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Tropicana demolition on track for late 2024 if A’s receive relocation approval

The Las Vegas Stadium Authority discussed the potential move of the MLB team to Las Vegas for the first time since lawmakers approved $380M in public financing.
Howard Stutz
Howard Stutz
A's stadiumEconomySports

If all the pieces fall into place for the planned relocation of the Oakland A’s to a $1.5 billion Major League Baseball stadium on the Las Vegas Strip, the Tropicana Las Vegas would have to be closed and demolished by the end of next year.

Ross Edwards, senior vice president of operations at Mortenson McCarthy, the construction management firm hired by the A’s to oversee the ballpark’s development, told the Las Vegas Stadium Authority board Wednesday that construction on the 33,000-seat stadium has to begin by April 2025.

But there are still several hurdles to be met, namely an expected vote on the team’s relocation by Major League Baseball owners when they meet next month in Arlington, Texas. The A’s filed the relocation paperwork earlier this summer and the move requires 75 percent approval from the owners.

Wednesday’s 90-minute meeting by the stadium authority was the first time the panel discussed the proposed ballpark since Nevada lawmakers approved SB1, a measure that committed up to $380 million in public financing for the stadium through a combination of tax credits and Clark County-issued bonds, during a special legislative session in June. Gov. Joe Lombardo signed the bill.

The retractable-roof ballpark is planned for 9 acres of a 35-acre site on the Strip’s south end that currently houses the Tropicana. Bally’s Corp., which operates the hotel-casino, has said it would demolish the Rat Pack-era property and build a new development after the stadium is completed.

A’s President Dave Kaval attended the hearing but did not address the board, letting representatives from the construction management firm handle the overview. Mortenson McCarthy oversaw the construction of the $1.9 billion Allegiant Stadium.

Mortenson McCarthy General Manager Logan Gerken told the board the firm is following the “successful” game plan it used to develop Allegiant Stadium and outreach has already started by “engaging all of the key stakeholders that are seeking interest in this project.”

Local labor organization representatives, who backed the A’s legislation during hearings in Carson City, provided comments in support of the stadium during the public hearing portion of the meeting.

During the meeting, the cover page for a power point presentation shown on a large monitor in the Las Vegas Convention Center hearing room included a rendering of the ballpark that was provided on May 26, the day the legislation language for the bill was released. The A’s have since said images distributed in May were obsolete.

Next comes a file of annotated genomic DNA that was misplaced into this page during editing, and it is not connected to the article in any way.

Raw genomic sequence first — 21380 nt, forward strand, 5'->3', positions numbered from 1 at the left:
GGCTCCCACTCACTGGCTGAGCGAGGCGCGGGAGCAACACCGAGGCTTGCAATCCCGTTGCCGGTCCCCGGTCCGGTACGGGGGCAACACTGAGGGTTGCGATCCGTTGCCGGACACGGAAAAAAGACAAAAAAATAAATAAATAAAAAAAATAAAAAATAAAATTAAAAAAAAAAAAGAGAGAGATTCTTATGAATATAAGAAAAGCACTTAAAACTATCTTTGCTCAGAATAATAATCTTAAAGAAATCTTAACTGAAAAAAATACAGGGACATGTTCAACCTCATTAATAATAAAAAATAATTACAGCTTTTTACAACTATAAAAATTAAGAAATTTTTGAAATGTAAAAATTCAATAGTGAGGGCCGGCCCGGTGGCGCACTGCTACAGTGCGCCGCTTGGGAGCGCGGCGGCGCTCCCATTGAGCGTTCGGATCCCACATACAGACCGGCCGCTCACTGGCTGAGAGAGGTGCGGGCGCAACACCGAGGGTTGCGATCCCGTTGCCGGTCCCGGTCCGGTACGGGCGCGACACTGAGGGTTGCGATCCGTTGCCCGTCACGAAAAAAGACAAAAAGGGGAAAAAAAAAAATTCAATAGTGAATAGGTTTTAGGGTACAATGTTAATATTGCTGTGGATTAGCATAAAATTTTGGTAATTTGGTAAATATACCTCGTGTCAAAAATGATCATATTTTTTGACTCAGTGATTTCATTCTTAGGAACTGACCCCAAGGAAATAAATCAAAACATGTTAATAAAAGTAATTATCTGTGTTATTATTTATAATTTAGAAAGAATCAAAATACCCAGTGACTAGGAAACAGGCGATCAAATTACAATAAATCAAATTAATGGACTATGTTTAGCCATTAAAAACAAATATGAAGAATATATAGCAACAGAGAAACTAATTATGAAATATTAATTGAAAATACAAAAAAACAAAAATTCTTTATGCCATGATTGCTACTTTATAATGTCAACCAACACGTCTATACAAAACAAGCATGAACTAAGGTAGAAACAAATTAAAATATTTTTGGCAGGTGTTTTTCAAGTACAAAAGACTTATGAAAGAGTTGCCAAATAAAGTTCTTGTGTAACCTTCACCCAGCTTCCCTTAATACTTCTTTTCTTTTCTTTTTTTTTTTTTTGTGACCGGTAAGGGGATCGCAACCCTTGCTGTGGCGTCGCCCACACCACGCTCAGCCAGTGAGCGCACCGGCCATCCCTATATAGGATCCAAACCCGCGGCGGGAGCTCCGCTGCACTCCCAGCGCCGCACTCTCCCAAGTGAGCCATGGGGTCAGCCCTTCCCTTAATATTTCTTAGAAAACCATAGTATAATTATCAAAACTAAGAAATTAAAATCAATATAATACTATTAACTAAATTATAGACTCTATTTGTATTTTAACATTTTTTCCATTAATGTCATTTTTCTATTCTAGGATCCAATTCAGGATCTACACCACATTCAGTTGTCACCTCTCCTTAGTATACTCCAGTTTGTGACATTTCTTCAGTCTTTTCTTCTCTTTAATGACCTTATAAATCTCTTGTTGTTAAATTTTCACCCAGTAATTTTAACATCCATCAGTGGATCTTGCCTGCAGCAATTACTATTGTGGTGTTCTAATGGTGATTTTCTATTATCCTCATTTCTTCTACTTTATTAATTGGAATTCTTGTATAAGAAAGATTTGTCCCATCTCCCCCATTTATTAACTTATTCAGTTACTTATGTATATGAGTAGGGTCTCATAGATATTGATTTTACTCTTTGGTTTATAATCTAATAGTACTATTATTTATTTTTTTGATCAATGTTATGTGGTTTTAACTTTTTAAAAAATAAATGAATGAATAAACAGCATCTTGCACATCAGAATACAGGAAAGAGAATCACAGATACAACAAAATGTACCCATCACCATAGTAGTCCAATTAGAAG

Following the hearing, the A’s released a statement saying the team would provide “stadium planning and other details after the mid-November owners' meeting.” The team said its representatives have been meeting with the Clark County Commission, the stadium authority board and other community leaders.

"Whether it’s supporting community needs or ensuring that we are addressing all questions from policy leaders, we are committed to being a strong community partner and contributor,” the team said in the unsigned statement.

The stadium authority board discussed preliminary drafts of the proposed 30-year lease the A’s would sign for the stadium and a community benefits agreement, much of which was spelled out in the legislation. 

Stadium Authority Chairman Steve Hill, who is CEO of the Las Vegas Convention and Visitors Authority and testified on behalf of the A’s at the legislature, said it's expected both documents would be available for board and public review at the authority’s Dec. 14 meeting.

Hill went through several sections of the community benefits agreement, which requires an annual financial commitment to Southern Nevada of $2 million or 1 percent of the A’s ticket sales, whichever is greater.

The lease agreement is expected to contain more than a dozen different terms, including the amount of rent the A’s will pay to utilize the ballpark and the eventual stadium naming rights. There also will be a 30-year nonrelocation commitment placed on the team.

Hill said the language is much easier to draft given the stadium authority went through a similar process with the Raiders in 2018. Similar to the board’s oversight of Allegiant, the A’s will transfer the ownership of the ballpark to the stadium authority once the project is completed.

“We're fortunate to have had the opportunity to start from scratch from this process with the Raiders,” Hill said. “This document has worked exceptionally well.”

The A’s are expected to shoulder more than three-quarters of the stadium’s development costs, but it’s unclear how the team plans to privately finance the remaining $1.1 billion.

Kavel said in August the team was working to secure that financing, which would include a commitment by the family of A’s owner John Fisher to “make one of the largest equity contributions” ever by a major league owner toward the cost of building a new ballpark.


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